In This Article Expand or collapse the "in this article" section Cities and Urban Patriciates

  • Introduction
  • Bibliographies
  • Primary Sources
  • Journals
  • England
  • France
  • German Lands
  • Italy
  • Spain
  • Trade
  • Markets and Shops
  • Urban Space
  • Planning and the Urban Fabric
  • Gender
  • Foreigners
  • Relations with Outside Authority
  • Governing Bodies
  • Plague
  • Social Unrest
  • Pre-Reformation Religion
  • Protestantism
  • Counter-Reformation
  • Urban Culture

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Renaissance and Reformation Cities and Urban Patriciates
Alexander Cowan
  • LAST REVIEWED: 30 April 2021
  • LAST MODIFIED: 10 May 2010
  • DOI: 10.1093/obo/9780195399301-0018


Urban centers had an influence on the development of Renaissance Europe disproportionate to their overall demographic importance. Most of the population continued to live and work in the countryside, but towns and cities functioned as key centers of production, consumption and exchange, political control, ecclesiastical organization, and cultural influence. Historians still debate the relative roles of urban and rural areas in facilitating the development of capitalism in the long term. Writing on urban history has a very long pedigree dating back to the 16th century, but as an academic discipline it began to flourish in the late 19th century. Since the 1960s, the range of approaches to the field has widened considerably from concerns with political and economic organization to take in issues of governance, social structure, and, most recently, overlapping urban cultures. The role of religious belief, particularly in the context of the Reformation and the Counter-Reformation, runs as a thread throughout the history of the urban experience.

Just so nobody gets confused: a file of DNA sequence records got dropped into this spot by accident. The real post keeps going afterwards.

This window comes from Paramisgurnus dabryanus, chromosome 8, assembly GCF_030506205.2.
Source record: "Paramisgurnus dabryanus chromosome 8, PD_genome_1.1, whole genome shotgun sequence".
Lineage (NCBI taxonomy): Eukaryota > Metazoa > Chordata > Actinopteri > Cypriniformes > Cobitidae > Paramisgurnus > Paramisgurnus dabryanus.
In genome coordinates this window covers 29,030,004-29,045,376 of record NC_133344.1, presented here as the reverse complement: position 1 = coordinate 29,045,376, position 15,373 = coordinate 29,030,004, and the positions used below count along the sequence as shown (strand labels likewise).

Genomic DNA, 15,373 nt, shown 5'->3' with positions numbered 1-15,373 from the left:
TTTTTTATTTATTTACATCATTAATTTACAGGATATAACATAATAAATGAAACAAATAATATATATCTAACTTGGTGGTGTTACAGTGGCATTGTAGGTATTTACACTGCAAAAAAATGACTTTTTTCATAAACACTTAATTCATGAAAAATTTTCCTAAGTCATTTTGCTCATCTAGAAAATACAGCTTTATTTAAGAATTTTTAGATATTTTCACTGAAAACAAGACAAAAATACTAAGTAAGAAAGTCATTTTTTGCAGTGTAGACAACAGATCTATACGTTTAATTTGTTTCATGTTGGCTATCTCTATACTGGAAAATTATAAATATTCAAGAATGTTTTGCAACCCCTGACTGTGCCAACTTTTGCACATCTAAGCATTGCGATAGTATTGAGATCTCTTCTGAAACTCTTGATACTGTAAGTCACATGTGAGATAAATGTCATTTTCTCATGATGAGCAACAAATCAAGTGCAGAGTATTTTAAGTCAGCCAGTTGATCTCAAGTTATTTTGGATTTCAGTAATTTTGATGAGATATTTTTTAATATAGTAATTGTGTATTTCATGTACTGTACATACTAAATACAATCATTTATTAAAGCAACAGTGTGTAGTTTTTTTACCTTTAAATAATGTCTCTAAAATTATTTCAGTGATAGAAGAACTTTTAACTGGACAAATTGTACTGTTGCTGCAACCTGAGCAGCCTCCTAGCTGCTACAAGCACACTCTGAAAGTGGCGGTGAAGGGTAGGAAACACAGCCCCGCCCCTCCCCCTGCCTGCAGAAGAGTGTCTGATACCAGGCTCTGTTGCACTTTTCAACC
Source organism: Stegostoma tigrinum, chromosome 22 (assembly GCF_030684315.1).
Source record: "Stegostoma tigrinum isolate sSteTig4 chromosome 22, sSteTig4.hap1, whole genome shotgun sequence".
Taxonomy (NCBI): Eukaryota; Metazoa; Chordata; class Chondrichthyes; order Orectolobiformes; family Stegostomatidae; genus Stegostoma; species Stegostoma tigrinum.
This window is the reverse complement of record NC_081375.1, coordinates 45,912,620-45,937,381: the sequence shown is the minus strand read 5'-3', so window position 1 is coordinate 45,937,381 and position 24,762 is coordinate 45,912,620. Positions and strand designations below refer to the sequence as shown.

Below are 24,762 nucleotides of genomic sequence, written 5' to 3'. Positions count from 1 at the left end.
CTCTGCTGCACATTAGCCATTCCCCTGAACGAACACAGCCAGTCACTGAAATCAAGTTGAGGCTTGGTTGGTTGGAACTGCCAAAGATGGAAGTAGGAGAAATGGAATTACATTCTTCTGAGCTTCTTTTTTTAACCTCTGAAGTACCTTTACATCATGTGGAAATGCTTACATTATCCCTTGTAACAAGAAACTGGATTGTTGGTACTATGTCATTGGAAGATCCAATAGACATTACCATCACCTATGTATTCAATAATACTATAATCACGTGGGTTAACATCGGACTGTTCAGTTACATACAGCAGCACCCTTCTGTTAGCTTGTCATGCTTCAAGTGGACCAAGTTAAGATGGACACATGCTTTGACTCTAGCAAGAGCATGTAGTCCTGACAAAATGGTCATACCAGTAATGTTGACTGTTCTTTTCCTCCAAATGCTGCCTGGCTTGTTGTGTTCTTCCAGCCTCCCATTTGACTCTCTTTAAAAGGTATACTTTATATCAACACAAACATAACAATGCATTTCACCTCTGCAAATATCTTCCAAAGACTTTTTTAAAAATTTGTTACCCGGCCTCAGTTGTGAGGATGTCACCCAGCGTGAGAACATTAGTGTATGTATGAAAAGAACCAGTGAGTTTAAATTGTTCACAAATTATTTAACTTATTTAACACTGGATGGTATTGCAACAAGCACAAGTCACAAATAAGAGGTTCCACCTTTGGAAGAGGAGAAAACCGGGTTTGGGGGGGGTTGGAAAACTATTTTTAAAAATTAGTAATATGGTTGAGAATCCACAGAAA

General Overviews

There have been several attempts to bring together detailed research on individual cities or regions of Europe, all of which offer a very useful introduction to the field of Renaissance urban history. In chronological terms they range from Hohenberg and Lees 1995, which explores the medieval and preindustrial roots of post-World War II urban Europe, and Nicholas 2002, which attempts to present important continuities between 1100 and 1700, to the narrower focus on early modern Europe offered by Friedrichs 1995 and Cowan 1998, which is limited to the 16th and 17th centuries. De Vries 1984 does not purport to be a general survey, but draws broad conclusions about the process of European urbanization between the 16th and 18th centuries grounded in a detailed database of changing urban population sizes.

  • Cowan, Alexander. Urban Europe, 1500–1700. London: Arnold, 1998.

    Wide-ranging survey of developments in the urban centers of western Europe in the 16th and 17th centuries. A good introduction to the field.

  • De Vries, Jan. European Urbanization, 1500–1800. Cambridge, MA: Harvard University Press, 1984.

    An alternative urban history of early modern Europe, based on detailed databases of demographic statistics collected from existing publications. Focuses on the processes of urbanization.

  • Friedrichs, Christopher. The Early Modern City, 1450–1750. London: Longman, 1995.

    Wide-ranging survey of developments in the urban centers of western Europe between the mid-15th and mid-18th centuries. A good introduction to the field.

  • Hohenberg, Paul, and Lynn Lees. The Making of Urban Europe, 1000–1994. Cambridge, MA: Harvard University Press, 1995.

    An attempt at a long-term chronological review of towns and urbanization in Europe between the 11th and mid-20th centuries that provides a valuable context for the Renaissance urban historian. Originally published in 1985 as The Making of Urban Europe, 1000–1950.

  • Nicholas, David. Urban Europe, 1100–1800. London: Palgrave Macmillan, 2002.

    An attempt by a leading medieval urban historian to emphasize the continuities between medieval and early modern towns. The most recent synthesis of this kind.

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